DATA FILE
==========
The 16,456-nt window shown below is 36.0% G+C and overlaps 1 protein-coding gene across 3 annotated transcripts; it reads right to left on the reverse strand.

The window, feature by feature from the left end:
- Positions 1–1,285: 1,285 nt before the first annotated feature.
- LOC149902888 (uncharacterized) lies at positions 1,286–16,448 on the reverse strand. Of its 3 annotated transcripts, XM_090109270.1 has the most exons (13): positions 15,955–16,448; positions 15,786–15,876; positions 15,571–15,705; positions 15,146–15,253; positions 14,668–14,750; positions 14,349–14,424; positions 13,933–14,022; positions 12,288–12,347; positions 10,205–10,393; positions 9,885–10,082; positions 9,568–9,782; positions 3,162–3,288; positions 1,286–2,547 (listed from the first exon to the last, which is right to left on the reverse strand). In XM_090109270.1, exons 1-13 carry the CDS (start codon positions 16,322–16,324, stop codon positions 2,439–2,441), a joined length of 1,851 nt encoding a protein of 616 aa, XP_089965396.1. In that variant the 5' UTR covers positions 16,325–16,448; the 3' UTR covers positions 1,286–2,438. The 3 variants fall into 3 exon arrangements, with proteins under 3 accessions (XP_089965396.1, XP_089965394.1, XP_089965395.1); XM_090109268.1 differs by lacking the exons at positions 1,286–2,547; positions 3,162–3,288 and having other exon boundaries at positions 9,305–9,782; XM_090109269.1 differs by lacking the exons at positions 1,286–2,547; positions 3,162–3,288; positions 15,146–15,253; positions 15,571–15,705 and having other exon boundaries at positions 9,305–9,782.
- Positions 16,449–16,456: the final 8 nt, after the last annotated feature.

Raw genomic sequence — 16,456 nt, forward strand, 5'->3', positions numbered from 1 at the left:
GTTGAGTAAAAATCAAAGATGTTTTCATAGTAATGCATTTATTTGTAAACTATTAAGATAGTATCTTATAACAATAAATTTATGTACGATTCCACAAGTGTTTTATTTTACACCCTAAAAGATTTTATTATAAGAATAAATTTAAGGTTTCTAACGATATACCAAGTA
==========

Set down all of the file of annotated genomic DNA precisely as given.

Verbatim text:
The 16,456-nt window shown below is 36.0% G+C and overlaps 1 protein-coding gene across 3 annotated transcripts; it reads right to left on the reverse strand.

The window, feature by feature from the left end:
- Positions 1–1,285: 1,285 nt before the first annotated feature.
- LOC149902888 (uncharacterized) lies at positions 1,286–16,448 on the reverse strand. Of its 3 annotated transcripts, XM_090109270.1 has the most exons (13): positions 15,955–16,448; positions 15,786–15,876; positions 15,571–15,705; positions 15,146–15,253; positions 14,668–14,750; positions 14,349–14,424; positions 13,933–14,022; positions 12,288–12,347; positions 10,205–10,393; positions 9,885–10,082; positions 9,568–9,782; positions 3,162–3,288; positions 1,286–2,547 (listed from the first exon to the last, which is right to left on the reverse strand). In XM_090109270.1, exons 1-13 carry the CDS (start codon positions 16,322–16,324, stop codon positions 2,439–2,441), a joined length of 1,851 nt encoding a protein of 616 aa, XP_089965396.1. In that variant the 5' UTR covers positions 16,325–16,448; the 3' UTR covers positions 1,286–2,438. The 3 variants fall into 3 exon arrangements, with proteins under 3 accessions (XP_089965396.1, XP_089965394.1, XP_089965395.1); XM_090109268.1 differs by lacking the exons at positions 1,286–2,547; positions 3,162–3,288 and having other exon boundaries at positions 9,305–9,782; XM_090109269.1 differs by lacking the exons at positions 1,286–2,547; positions 3,162–3,288; positions 15,146–15,253; positions 15,571–15,705 and having other exon boundaries at positions 9,305–9,782.
- Positions 16,449–16,456: the final 8 nt, after the last annotated feature.

Raw genomic sequence — 16,456 nt, forward strand, 5'->3', positions numbered from 1 at the left:
GTTGAGTAAAAATCAAAGATGTTTTCATAGTAATGCATTTATTTGTAAACTATTAAGATAGTATCTTATAACAATAAATTTATGTACGATTCCACAAGTGTTTTATTTTACACCCTAAAAGATTTTATTATAAGAATAAATTTAAGGTTTCTAACGATATACCAAGTA